To recap: the measurement was made by stacking patches of the CMB that had travelled through 50 of the most over and under-dense regions of the universe, as found by one particular algorithm. To predict the size of the measured signal we need to predict what the temperature shift should be in those patches. To do this, we need to know exactly what types of structures the algorithm will find. This is do-able, but it would be messy. As I've mentioned before, the stuff we can see (galaxies, etc) only follows the distribution of all matter on average.

What we can do instead is calculate the signal from the expected 50 most extreme regions in the volume of the survey considered. This provides a robust upper bound, a maximum possible signal that could have been observed from the ISW effect. If even this maximum possible signal is less than the observed signal then we know the observed signal cannot be just the ISW effect.

This calculation is exactly what myself and my collaborators did last year (following on from the work of many others of course). I will leave the technical details of that calculation to a future, bonus, post at some time, but the results can be seen in the figure above. This figure shows the average temperature shift expected in a patch of the CMB when it travels through spherical under-densities that satisfy a minimum cut in how under-dense they are. The y-axis of this figure is the change in the temperature, the x-axes show what happens when we set a minimum radius on the regions allowed as well. One of the plots shows the temperature as a function of this minimum radius and the other shows the temperature as a function of the number of regions in the survey volume expected to pass the under-density cut with this minimum radius. The blue curve is the theoretical expectation. The orange region in each plot is the lower limit allowed from the measurement (remember this was 11 micro Kelvin, with a standard error of 3 micro Kelvin).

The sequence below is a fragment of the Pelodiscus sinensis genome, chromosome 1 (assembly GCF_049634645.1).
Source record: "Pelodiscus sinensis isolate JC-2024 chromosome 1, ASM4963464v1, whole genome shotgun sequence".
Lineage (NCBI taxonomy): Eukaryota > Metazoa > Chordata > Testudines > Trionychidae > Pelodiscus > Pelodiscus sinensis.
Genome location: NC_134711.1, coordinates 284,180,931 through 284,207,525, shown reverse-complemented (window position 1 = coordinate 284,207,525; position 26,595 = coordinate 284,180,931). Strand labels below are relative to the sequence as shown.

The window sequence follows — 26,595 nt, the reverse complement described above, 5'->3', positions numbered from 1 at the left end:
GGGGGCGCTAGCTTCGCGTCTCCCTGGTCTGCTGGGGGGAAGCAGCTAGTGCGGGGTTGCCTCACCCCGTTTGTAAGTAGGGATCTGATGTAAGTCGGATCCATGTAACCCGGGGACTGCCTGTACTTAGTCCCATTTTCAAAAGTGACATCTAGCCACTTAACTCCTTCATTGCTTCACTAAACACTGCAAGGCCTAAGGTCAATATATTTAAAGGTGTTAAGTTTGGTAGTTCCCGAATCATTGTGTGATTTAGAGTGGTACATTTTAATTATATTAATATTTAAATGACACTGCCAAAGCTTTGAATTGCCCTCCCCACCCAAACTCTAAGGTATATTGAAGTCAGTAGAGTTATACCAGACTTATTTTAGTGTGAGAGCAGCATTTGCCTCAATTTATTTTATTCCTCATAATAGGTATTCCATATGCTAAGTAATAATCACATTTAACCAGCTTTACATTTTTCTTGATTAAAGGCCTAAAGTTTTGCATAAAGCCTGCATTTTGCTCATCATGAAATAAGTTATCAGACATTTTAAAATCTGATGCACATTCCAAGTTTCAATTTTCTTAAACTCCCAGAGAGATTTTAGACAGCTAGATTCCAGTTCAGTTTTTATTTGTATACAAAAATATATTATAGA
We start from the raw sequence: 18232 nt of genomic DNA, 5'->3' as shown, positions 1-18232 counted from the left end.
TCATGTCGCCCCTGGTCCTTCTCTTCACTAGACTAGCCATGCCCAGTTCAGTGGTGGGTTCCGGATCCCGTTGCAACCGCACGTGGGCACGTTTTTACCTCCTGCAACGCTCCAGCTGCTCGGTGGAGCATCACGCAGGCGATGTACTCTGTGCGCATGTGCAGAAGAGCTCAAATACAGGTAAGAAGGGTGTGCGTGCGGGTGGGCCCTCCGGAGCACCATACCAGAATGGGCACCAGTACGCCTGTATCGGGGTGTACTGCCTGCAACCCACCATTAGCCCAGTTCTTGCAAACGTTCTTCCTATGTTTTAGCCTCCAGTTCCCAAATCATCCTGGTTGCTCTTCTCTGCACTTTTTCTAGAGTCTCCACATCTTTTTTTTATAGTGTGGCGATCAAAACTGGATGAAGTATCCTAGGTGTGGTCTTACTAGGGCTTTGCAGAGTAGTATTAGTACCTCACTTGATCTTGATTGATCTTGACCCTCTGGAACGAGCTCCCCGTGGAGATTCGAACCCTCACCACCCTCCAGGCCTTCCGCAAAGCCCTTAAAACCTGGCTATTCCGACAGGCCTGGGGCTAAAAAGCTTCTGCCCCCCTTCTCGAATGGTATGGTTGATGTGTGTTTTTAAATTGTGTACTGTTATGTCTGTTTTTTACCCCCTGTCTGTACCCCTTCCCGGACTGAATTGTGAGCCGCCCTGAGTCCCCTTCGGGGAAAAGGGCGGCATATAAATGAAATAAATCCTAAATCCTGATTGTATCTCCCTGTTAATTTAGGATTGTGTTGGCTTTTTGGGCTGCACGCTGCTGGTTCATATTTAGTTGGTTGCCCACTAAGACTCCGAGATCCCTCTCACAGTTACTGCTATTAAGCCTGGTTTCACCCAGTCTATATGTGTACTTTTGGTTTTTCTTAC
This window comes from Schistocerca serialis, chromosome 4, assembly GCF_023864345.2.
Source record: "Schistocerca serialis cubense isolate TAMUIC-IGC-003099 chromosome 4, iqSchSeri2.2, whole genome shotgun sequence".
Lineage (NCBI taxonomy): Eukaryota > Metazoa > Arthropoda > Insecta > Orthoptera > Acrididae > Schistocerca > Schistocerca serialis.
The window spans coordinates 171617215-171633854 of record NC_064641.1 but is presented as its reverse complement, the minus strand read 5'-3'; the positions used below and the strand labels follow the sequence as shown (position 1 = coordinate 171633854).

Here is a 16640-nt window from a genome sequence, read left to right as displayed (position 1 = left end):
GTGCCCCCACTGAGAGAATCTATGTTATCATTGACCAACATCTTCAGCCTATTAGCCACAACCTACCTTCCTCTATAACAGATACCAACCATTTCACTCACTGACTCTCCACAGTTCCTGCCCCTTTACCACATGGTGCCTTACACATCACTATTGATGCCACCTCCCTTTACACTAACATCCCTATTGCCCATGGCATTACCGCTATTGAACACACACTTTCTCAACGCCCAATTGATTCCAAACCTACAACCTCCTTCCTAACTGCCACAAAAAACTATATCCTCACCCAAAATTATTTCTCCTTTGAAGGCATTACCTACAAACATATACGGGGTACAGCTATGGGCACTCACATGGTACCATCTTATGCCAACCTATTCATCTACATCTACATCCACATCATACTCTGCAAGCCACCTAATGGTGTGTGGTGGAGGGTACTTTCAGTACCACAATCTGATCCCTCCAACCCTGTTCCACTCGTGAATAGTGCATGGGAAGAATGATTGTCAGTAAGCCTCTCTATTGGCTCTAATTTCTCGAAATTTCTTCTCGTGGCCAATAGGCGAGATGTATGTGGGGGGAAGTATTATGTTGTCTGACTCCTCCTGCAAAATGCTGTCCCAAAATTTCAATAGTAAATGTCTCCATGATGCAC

It is clear that even the one or two most extreme spherical under-densities expected from the standard theories of structure formation will not create an ISW effect from standard gravity that is big enough to explain the measurement.

This rules out the most likely suspect, but the measurement still stands, so who committed the crime?

The leads and clues in the mystery:

A magnifying glass. The thing detectives use to examine evidence and look for clues. Also a sign that I lack imagination and really couldn't think of a more appropriate image to put here.

We need to study the evidence we've got and look for clues and possible leads from which to find more evidence. What are the particularly unique, or suspicious parts of this whole mystery?

The first clue is that this measurement focussed on extremes. If we can simply make bigger, more extreme under/over densities more likely, we might be able to resolve this whole thing without changing the ISW effect itself at all. This focus on extremes actually also makes this measurement believable in a way that the faster than light neutrinos (for example) never were. Any change to our understanding of physics that we make in order to understand this measurement can't simultaneously change anything else that we have already measured. If there is some modification just to the extremes of the primordial distribution, it is believable that it won't have been seen until this measurement was made.